Very pre-alpha, not usable yet.
ModEasy is a small, customizable library that provides easy modding support to any project. A Mod can stand for module or modification and is a package of data and/or code that adds onto or overrides the original data and/or code.
MIT, see LICENSE file for details or https://choosealicense.com/licenses/mit/.
To build you need cmake, and a c++ 11 capable compiler.
sudo apt install build-essential cmake
mkdir build && cd build && cmake .. && make -j2
You can make the -j# be "number of core" - 1 for faster build times.
If you want to run the unit tests, after the above commands run: make test
As stated above the library tries to function out of the box. Once you install the library using it in your code is fairly simple.
std::unique_ptr modding; modding = std::make_unique("mods"); //the modding folder relative to your executable.
//register your core API functions modding->regiserAPI("MyFunction", funct_ptr); //etc
//initiate all mods modding->initiateMods();
Library is broken into 6 parts:
The Configuration sub-system is based around recursive key/value objects and file parsers. These two aspects are handled by the ConfigStore and ConfigLoader classes respectively.
The ConfigLoader base class forces derivatives to implement the validate, parse, and serialize functions. By default we include a ConfigLoaderINI class that loads .ini style config files.
In the ModFrameworkCore, you can set the default ConfigLoader. There is also a function to register new formates and associate them with a ConfigLoader child class.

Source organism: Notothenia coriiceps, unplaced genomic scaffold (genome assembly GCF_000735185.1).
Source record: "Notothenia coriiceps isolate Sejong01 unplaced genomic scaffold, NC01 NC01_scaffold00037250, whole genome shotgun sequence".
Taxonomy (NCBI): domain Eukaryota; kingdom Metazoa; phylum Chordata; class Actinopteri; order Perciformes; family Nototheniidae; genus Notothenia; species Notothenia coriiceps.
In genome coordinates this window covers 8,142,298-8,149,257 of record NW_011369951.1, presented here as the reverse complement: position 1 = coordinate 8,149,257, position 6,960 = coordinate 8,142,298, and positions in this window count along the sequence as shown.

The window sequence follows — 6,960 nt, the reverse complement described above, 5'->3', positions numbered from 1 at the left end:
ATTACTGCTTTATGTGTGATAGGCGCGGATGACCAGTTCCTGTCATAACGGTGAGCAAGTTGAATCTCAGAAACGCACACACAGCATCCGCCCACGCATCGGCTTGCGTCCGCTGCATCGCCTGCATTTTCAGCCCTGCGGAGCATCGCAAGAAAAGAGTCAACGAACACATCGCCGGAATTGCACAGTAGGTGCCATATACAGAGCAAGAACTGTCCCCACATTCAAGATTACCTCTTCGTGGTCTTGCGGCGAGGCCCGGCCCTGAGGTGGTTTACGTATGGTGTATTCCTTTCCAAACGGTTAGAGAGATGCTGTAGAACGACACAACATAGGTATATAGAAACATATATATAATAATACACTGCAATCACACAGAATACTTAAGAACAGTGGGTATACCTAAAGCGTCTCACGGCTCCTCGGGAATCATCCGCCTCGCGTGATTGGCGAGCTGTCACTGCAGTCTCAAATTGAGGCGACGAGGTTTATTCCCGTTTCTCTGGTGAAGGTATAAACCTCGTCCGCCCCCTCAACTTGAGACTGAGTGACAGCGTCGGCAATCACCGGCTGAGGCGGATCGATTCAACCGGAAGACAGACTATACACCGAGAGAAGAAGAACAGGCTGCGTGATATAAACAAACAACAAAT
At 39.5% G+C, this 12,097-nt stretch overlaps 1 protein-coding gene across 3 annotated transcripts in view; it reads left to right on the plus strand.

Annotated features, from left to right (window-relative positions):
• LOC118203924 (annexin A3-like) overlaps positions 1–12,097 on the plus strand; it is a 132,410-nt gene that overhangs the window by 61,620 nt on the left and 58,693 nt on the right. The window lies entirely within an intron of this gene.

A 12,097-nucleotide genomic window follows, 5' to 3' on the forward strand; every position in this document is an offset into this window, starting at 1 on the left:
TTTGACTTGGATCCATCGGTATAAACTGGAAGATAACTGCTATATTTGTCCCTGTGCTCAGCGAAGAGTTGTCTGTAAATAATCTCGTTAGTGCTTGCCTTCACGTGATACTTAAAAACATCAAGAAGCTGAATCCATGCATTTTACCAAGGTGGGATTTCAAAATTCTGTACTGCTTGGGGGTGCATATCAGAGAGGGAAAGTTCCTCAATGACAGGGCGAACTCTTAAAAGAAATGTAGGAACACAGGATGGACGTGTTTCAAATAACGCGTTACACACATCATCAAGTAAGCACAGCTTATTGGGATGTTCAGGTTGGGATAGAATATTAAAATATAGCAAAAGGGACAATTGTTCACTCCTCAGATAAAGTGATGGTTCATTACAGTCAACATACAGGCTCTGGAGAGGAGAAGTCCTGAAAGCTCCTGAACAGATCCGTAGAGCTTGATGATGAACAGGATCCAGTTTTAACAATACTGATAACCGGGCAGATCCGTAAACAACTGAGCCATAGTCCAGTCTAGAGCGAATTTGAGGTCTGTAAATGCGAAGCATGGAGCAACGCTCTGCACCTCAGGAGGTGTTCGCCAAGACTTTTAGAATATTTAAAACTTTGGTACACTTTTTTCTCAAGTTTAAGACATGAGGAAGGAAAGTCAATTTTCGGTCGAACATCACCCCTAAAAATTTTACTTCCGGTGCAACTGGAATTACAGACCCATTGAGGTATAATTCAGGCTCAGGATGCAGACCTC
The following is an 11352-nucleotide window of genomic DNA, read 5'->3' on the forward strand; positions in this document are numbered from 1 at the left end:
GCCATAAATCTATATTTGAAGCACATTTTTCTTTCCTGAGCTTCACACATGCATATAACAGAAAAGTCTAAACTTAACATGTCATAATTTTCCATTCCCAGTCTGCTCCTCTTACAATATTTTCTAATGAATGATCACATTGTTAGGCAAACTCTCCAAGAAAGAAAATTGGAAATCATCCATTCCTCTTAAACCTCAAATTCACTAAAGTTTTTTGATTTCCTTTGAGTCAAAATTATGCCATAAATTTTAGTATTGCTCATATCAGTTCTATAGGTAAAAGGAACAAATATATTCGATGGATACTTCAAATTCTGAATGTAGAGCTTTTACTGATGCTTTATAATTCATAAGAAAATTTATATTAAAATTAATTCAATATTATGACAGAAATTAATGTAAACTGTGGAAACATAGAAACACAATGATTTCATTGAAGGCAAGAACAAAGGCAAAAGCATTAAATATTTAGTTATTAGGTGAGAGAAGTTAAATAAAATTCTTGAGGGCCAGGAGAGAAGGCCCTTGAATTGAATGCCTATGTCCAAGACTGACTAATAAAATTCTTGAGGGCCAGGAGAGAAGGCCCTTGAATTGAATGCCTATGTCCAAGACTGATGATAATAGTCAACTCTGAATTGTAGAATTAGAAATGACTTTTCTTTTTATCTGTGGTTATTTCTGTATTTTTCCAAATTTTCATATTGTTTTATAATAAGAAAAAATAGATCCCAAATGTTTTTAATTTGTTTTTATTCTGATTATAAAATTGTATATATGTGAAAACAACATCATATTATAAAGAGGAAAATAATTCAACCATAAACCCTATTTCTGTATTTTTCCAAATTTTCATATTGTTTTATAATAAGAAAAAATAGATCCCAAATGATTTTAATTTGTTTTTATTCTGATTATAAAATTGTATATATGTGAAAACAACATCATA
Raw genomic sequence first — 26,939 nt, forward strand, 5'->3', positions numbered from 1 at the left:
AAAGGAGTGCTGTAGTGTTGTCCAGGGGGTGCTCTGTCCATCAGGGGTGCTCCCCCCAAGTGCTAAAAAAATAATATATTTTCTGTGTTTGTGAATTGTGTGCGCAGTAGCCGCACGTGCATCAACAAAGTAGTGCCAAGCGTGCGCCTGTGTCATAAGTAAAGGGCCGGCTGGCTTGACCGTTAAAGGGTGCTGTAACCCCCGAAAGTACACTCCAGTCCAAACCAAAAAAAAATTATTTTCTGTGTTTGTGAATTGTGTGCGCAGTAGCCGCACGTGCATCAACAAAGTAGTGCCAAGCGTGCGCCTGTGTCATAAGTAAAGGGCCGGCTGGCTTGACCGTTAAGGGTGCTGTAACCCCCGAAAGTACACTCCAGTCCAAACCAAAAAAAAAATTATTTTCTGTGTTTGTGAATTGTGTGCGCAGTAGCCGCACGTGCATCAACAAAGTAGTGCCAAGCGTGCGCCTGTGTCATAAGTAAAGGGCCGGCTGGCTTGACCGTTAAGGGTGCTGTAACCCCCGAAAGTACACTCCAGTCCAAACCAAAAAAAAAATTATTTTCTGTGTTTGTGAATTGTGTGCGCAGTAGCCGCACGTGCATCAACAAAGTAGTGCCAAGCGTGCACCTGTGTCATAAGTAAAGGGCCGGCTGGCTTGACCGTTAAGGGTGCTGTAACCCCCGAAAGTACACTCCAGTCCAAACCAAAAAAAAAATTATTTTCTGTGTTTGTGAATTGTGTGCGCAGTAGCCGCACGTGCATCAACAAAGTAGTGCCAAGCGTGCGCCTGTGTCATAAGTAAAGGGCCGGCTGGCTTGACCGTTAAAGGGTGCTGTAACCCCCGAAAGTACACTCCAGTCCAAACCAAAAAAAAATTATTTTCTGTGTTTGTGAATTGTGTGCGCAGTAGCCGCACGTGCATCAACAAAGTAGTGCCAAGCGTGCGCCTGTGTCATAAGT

The ConfigStore class allows storing string values and nested ConfigStore objects in key/value pairs. ConfigStore has the getStr, getNested, and set functions that return and take string and ConfigStore variables. There are no customizable parts to the ConfigStore.
Just a note, ConfigStore uses unordered_maps for the two type of data stored. You can get their iterators with the beginStr, endStr, beginNested, and endNested functions. Unordered_maps use forward iterators so you can only test equivalence (==) and non-equivalence (!=) when using them in a for loop. Trying to use less then greater then or the variants will fail. http://www.cplusplus.com/reference/iterator/ForwardIterator/
The Dependency sub-system makes sure that mods will be loaded in the correct order. This is a self-contained sub-system and doesn't need any user extensions.
The Implementation sub-system deals with actually loading the meat of the Mod. By default there are 3 implementation mod types:
New mod types are defined by creating a new derivative of the ModHandler. ModHandler derivatives need to implement the load function.
The load function is given the directory path and ConfigStore object for the mod and is supposed to do everything needed to get a mod loaded and working.